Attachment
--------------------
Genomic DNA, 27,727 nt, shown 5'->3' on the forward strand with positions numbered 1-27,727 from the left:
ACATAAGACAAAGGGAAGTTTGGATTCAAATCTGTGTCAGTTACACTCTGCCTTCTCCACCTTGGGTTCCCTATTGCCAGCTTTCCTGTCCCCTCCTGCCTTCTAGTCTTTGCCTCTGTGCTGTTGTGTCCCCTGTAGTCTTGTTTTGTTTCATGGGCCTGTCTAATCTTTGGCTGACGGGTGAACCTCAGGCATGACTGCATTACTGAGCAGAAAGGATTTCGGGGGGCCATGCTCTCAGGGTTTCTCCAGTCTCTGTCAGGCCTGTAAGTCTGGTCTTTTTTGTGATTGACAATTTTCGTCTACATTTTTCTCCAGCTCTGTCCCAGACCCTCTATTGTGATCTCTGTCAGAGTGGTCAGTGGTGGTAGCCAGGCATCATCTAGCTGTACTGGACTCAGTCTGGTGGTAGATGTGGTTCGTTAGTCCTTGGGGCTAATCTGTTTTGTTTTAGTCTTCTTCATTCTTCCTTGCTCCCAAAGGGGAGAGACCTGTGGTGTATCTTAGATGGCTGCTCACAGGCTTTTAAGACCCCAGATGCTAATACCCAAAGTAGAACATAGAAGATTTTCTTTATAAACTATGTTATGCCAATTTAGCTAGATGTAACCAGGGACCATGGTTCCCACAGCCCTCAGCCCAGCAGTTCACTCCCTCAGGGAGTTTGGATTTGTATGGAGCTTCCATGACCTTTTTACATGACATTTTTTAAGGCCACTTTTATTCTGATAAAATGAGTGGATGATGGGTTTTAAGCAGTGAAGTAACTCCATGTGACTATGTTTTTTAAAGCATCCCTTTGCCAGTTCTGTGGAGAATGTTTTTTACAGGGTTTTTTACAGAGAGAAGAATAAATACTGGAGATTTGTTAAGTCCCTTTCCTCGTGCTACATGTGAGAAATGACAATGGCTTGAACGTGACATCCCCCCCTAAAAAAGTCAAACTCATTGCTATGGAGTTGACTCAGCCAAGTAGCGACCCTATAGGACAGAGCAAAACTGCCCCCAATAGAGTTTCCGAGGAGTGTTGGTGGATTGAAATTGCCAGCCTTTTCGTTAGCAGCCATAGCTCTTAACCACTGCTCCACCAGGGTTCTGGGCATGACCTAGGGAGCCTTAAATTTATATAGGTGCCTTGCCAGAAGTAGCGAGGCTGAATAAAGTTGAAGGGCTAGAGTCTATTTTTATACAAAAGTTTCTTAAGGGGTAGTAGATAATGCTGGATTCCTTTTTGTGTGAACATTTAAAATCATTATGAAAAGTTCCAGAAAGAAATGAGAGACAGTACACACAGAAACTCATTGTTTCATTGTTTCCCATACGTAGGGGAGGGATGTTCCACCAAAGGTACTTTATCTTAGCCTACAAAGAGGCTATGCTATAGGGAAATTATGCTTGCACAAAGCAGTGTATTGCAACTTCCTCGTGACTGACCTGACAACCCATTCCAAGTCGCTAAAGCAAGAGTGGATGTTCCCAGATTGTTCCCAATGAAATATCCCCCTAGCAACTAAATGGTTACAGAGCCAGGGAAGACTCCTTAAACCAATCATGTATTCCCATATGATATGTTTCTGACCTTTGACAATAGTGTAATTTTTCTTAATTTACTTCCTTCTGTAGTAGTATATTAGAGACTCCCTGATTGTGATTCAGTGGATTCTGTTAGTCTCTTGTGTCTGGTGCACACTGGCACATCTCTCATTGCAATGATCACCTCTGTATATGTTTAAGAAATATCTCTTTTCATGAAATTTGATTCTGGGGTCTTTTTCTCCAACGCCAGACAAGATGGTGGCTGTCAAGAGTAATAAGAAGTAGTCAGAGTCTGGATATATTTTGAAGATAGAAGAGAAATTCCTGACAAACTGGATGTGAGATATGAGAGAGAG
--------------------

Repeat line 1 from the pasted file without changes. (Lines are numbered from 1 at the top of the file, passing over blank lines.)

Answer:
Genomic DNA, 27,727 nt, shown 5'->3' on the forward strand with positions numbered 1-27,727 from the left: